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'It Saved My Life:' NYU Study Reveals How Magic Mushrooms Can Help Curb Alcohol Addiction

Two doses of psilocybin, the compound found in "magic mushrooms," reduced heavy drinking by 83% on average among heavy drinkers when combined with psychotherapy, a new study finds.
Psilocybe mexicana photographed in Veracruz, Mexico. Photo: Creative Commons Attribution-Share Alike 4.0 International

A new study out of NYU Langone on the psychedelic in magic mushrooms has produced "exciting results" for Brooklyn and city-wide participants struggling with alcohol addictions, researchers say.

Scientists from NYU Langone on Wednesday released new breakthrough research into the affects of psilocybin—the psychedelic ingredient in magic mushrooms—on alcohol use disorder that they say could change the future of addiction treatment.

The NYU Langone Health researchers published the findings in the journal JAMA Psychiatry Aug. 24, and revealed their key findings in a press conference.

Patient Jon Kostas said the treatment saved his life. Photo: Supplied

The study is the first published randomized trial to examine psilocybin in alcohol addiction, and is larger than any other published study on the psychedelic, its authors say.

The study of 93 participants found that just two doses of psilocybin combined with psychotherapy reduced heavy drinking by 83% on average (versus 51% with a placebo).

It even saw some people with alcohol addictions stop drinking altogether, immediately after their first dose.

That was the case for Manhattan's Jon Kostas, 32, who started drinking when he was 16, he told listeners at the press conference.

By age 25, he had been in Alcoholics Anonymous and rehab multiple times, and considered himself "treatment resistant."

Desperate, Kostas found his way into the NYU clinical research trial in 2015. For him, the impact of the study has been life changing.

"I'd say it saved my life," Kostas said. "I stopped drinking right after the first psilocybin session."

Kostas said he also hasn't done any psychedelics since. "This worked almost like an antibiotic," he said. "I was sick with a disorder, I went into the trial, I did psilocybin and psychotherapy and I left cured my alcoholism. I don't categorize myself as an alcoholic anymore, and I don't say that lightly."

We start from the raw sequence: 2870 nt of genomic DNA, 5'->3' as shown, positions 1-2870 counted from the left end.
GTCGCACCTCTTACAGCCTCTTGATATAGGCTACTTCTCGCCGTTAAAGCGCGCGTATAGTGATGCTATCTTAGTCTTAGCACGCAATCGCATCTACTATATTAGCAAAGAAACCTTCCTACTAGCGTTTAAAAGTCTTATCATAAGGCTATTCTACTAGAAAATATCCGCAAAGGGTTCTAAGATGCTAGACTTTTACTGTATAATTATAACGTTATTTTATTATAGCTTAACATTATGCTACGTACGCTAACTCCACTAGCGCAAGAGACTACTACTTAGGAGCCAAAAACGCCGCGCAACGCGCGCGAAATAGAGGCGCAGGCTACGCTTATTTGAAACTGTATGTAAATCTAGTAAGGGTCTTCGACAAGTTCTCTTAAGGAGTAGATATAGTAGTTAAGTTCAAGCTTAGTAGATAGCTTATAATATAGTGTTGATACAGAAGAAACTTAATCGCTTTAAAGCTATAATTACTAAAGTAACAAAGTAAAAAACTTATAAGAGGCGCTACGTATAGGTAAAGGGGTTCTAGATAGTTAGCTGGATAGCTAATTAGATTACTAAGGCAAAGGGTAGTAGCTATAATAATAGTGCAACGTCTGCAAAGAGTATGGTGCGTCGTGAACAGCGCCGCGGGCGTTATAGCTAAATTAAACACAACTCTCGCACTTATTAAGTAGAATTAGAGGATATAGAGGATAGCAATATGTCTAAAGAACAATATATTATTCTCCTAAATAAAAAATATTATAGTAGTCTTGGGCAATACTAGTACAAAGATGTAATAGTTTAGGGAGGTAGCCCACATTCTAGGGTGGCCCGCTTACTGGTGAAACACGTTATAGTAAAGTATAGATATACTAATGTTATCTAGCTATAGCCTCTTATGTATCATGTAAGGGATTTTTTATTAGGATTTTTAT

The trial's participants—men and women who were diagnosed with alcohol dependence—were recruited between 2015 and 2020. Of the group, 48 were randomly chosen to receive psilocybin, while the other 45 received a placebo.

Across the eight month trial, all participants were also asked to do 12 sessions of psychotherapy.

Patient Paul Mavis drank for 40 years before doing the study. Photo: Supplied

Participants who tripped on the psilocybin in the lab reported a range of "profound," often spiritual experiences, they reported.

For example, Brooklyn-native Charles, 41, visualized exploring an ancient underwater world with his sons. He said it made him realize his drinking was making him miss special moments with them.

At his next session, he reported feeling at one with the universe, and meeting with several friends and family members who had died shortly before he began psilocybin treatment.

Charles said he received the message that, “they were OK and that I was going to be OK," and said he now does not reach for a drink to deal with stress and anxiety.

Charles Marman and Michael Bogenschutz. Photo: Screenshot from press conference.

The researchers said they found no significant safety issues related to taking the psychedelic.

Eight months after their first dose, almost half of those who received psilocybin stopped drinking altogether, compared with 24% of the placebo group, the research found.

“Our findings strongly suggest that psilocybin therapy is a promising means of treating alcohol use disorder, a complex disease that has proven notoriously difficult to manage,” the study's senior author and psychiatrist Michael Bogenschutz said.